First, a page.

These hamster skin problems indicate a skin disease that will require a vet to take a closer look. One of the factors could be that you are not cleaning the hamster’s cage often enough or you are using the wrong kind of bedding material. See the article Types of Hamster Bedding Material for more information about bedding material.

4. Teeth growing too long
Hamster illness
You know that hamsters have to keep gnawing with their teeth because their teeth are always growing. But a warning sign would be if you notice that your hamster’s teeth are beginning to grow longer than they should. Look inside your hamster’s mouth and make sure its teeth are not getting too close to its cheeks. Also look for sores inside your hamster’s mouth. If the teeth get too long they can pierce the mouth.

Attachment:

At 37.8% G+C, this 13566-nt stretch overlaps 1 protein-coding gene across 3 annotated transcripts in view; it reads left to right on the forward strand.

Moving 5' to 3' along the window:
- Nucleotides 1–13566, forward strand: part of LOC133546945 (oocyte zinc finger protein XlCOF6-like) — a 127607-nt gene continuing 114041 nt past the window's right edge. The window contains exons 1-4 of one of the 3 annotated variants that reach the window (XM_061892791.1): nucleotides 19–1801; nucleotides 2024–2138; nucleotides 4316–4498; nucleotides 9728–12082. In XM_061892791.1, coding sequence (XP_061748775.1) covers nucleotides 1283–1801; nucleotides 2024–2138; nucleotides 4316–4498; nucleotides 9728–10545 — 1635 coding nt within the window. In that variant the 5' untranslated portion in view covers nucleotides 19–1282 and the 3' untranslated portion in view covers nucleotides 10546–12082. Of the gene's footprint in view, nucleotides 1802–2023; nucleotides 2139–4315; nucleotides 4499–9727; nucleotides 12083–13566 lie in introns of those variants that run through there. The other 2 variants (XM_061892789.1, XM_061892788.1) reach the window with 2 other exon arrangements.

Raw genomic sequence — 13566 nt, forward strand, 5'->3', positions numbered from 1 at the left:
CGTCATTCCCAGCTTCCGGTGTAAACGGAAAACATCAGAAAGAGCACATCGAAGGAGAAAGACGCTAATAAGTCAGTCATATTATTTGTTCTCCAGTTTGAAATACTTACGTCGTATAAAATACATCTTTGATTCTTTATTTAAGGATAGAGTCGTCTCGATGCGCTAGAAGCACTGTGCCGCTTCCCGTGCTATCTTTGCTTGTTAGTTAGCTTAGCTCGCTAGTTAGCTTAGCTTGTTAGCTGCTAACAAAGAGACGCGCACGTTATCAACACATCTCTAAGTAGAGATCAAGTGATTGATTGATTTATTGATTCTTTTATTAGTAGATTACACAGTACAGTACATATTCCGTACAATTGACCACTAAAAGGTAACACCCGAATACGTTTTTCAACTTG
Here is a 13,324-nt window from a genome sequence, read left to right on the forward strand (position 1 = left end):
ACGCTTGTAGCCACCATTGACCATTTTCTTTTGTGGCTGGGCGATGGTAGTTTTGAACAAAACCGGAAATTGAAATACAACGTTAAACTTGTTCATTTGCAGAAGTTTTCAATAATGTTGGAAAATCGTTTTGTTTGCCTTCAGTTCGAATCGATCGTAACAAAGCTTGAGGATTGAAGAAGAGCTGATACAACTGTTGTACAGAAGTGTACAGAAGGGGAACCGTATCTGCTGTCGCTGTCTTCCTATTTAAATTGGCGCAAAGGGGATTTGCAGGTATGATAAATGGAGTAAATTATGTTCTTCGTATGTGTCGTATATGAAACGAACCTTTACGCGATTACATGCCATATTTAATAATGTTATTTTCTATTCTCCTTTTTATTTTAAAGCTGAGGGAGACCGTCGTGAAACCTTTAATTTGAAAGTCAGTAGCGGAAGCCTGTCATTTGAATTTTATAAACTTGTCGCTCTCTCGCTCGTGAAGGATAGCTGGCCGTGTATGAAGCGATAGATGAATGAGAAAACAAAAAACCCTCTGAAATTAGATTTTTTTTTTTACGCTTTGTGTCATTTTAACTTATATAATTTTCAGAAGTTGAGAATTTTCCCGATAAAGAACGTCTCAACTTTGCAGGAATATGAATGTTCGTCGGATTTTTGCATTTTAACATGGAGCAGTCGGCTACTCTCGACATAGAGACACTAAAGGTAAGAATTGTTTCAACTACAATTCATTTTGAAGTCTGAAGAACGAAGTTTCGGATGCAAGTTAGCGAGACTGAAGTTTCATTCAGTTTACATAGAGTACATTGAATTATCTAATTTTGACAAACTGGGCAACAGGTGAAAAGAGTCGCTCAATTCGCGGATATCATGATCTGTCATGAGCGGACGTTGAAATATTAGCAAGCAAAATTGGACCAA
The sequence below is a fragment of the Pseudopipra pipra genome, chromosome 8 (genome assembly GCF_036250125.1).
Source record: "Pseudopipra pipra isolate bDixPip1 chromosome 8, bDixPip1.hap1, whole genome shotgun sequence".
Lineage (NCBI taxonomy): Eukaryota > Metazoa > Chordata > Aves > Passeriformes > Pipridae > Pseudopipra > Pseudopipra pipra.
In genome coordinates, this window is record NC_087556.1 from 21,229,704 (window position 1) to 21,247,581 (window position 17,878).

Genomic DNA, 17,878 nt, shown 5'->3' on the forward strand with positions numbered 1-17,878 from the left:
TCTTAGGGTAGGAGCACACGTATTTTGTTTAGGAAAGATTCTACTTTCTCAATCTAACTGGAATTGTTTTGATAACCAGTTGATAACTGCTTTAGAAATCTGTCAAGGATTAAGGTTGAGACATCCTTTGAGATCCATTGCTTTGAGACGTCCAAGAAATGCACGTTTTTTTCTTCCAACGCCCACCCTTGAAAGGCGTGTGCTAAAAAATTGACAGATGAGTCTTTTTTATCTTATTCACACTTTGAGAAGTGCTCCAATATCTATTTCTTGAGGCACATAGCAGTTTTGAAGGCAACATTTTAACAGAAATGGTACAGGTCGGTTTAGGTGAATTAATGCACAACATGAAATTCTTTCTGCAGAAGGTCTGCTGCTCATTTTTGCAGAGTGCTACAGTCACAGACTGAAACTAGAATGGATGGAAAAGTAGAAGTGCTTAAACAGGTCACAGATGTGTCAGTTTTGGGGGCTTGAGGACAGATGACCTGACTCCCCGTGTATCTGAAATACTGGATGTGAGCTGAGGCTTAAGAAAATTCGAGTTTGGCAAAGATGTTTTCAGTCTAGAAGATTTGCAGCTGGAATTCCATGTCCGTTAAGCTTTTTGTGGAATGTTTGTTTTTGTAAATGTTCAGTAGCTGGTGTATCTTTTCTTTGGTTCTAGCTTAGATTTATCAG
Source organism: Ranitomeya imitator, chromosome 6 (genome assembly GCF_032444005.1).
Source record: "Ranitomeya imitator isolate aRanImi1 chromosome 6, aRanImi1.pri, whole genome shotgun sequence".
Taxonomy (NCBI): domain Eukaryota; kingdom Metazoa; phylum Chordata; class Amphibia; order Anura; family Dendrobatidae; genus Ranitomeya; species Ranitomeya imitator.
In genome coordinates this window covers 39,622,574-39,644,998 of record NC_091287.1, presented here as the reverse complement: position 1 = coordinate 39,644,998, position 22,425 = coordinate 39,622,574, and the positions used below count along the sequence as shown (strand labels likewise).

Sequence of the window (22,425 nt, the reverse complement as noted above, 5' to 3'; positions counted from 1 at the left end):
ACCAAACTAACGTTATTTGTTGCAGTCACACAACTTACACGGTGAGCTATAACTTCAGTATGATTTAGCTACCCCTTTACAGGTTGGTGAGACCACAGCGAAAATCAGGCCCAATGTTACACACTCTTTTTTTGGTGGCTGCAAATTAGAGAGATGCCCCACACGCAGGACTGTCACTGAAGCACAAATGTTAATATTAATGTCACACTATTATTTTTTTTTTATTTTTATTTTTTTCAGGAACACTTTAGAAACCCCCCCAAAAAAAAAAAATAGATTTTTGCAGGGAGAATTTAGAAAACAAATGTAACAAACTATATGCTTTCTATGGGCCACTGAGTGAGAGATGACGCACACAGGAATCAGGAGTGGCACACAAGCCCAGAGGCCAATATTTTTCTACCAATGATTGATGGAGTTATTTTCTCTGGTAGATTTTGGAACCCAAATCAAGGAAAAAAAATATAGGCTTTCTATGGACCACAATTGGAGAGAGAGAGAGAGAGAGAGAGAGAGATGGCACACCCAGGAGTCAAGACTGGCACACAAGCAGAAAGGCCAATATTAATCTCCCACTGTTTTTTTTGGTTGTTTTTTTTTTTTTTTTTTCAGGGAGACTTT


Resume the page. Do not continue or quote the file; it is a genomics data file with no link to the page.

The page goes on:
Gnawing on wooden toys, fresh vegetables, and treat blocks can help your hamster keep its teeth the right size. But if your hamster is getting overgrown teeth, you may have to go to a vet who can trim your hamster’s teeth.

See the article Overgrown Teeth or Nails to learn more about this hamster illness.

5. Hibernation

The final warning sign is if you look inside your hamster cage and your hamster is not moving. Most times, this just means your hamster is taking a nap. But if your hamster remains in that position for a long period of time and you have trouble waking it up, he or she may be in hibernation. When a hamster goes into hibernation it breathes very slowly and is in a deep, deep sleep. The hamster may look like it’s dead. But unless your hamster is old, this may just be hibernation.